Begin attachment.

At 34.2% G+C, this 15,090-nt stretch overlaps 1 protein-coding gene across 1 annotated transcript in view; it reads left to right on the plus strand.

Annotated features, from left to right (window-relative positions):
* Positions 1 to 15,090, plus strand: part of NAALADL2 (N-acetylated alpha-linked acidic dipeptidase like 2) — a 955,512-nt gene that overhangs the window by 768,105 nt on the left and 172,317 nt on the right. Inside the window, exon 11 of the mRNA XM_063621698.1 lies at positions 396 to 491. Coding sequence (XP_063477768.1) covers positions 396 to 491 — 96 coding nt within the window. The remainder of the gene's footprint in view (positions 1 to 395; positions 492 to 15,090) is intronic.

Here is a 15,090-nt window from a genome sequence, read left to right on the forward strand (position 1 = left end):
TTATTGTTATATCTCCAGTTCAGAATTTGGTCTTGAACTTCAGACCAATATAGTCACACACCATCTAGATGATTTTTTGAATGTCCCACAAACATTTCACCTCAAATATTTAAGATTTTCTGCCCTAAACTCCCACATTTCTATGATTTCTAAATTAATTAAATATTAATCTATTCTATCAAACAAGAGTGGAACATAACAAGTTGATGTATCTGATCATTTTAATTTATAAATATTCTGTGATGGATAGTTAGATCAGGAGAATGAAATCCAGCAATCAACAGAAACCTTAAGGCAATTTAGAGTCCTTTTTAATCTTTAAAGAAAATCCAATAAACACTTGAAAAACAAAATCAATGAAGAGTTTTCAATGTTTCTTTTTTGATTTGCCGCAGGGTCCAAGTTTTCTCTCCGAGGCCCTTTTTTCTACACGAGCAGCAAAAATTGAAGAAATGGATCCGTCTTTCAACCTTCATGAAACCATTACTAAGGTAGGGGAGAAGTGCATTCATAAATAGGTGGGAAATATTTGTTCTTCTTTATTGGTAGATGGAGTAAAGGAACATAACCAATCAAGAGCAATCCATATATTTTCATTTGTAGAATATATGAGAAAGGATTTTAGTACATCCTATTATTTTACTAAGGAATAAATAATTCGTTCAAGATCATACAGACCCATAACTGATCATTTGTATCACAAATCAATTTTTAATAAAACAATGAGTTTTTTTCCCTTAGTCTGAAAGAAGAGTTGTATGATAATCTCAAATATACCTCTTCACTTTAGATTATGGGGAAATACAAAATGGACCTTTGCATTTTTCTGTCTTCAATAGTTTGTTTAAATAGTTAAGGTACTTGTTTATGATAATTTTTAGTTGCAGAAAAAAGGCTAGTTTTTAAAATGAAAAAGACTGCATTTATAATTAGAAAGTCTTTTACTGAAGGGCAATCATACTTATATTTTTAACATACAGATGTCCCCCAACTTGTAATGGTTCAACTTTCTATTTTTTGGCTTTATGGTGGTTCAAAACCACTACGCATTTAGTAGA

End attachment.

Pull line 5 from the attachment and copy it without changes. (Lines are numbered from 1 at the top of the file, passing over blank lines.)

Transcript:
TTATTGTTATATCTCCAGTTCAGAATTTGGTCTTGAACTTCAGACCAATATAGTCACACACCATCTAGATGATTTTTTGAATGTCCCACAAACATTTCACCTCAAATATTTAAGATTTTCTGCCCTAAACTCCCACATTTCTATGATTTCTAAATTAATTAAATATTAATCTATTCTATCAAACAAGAGTGGAACATAACAAGTTGATGTATCTGATCATTTTAATTTATAAATATTCTGTGATGGATAGTTAGATCAGGAGAATGAAATCCAGCAATCAACAGAAACCTTAAGGCAATTTAGAGTCCTTTTTAATCTTTAAAGAAAATCCAATAAACACTTGAAAAACAAAATCAATGAAGAGTTTTCAATGTTTCTTTTTTGATTTGCCGCAGGGTCCAAGTTTTCTCTCCGAGGCCCTTTTTTCTACACGAGCAGCAAAAATTGAAGAAATGGATCCGTCTTTCAACCTTCATGAAACCATTACTAAGGTAGGGGAGAAGTGCATTCATAAATAGGTGGGAAATATTTGTTCTTCTTTATTGGTAGATGGAGTAAAGGAACATAACCAATCAAGAGCAATCCATATATTTTCATTTGTAGAATATATGAGAAAGGATTTTAGTACATCCTATTATTTTACTAAGGAATAAATAATTCGTTCAAGATCATACAGACCCATAACTGATCATTTGTATCACAAATCAATTTTTAATAAAACAATGAGTTTTTTTCCCTTAGTCTGAAAGAAGAGTTGTATGATAATCTCAAATATACCTCTTCACTTTAGATTATGGGGAAATACAAAATGGACCTTTGCATTTTTCTGTCTTCAATAGTTTGTTTAAATAGTTAAGGTACTTGTTTATGATAATTTTTAGTTGCAGAAAAAAGGCTAGTTTTTAAAATGAAAAAGACTGCATTTATAATTAGAAAGTCTTTTACTGAAGGGCAATCATACTTATATTTTTAACATACAGATGTCCCCCAACTTGTAATGGTTCAACTTTCTATTTTTTGGCTTTATGGTGGTTCAAAACCACTACGCATTTAGTAGA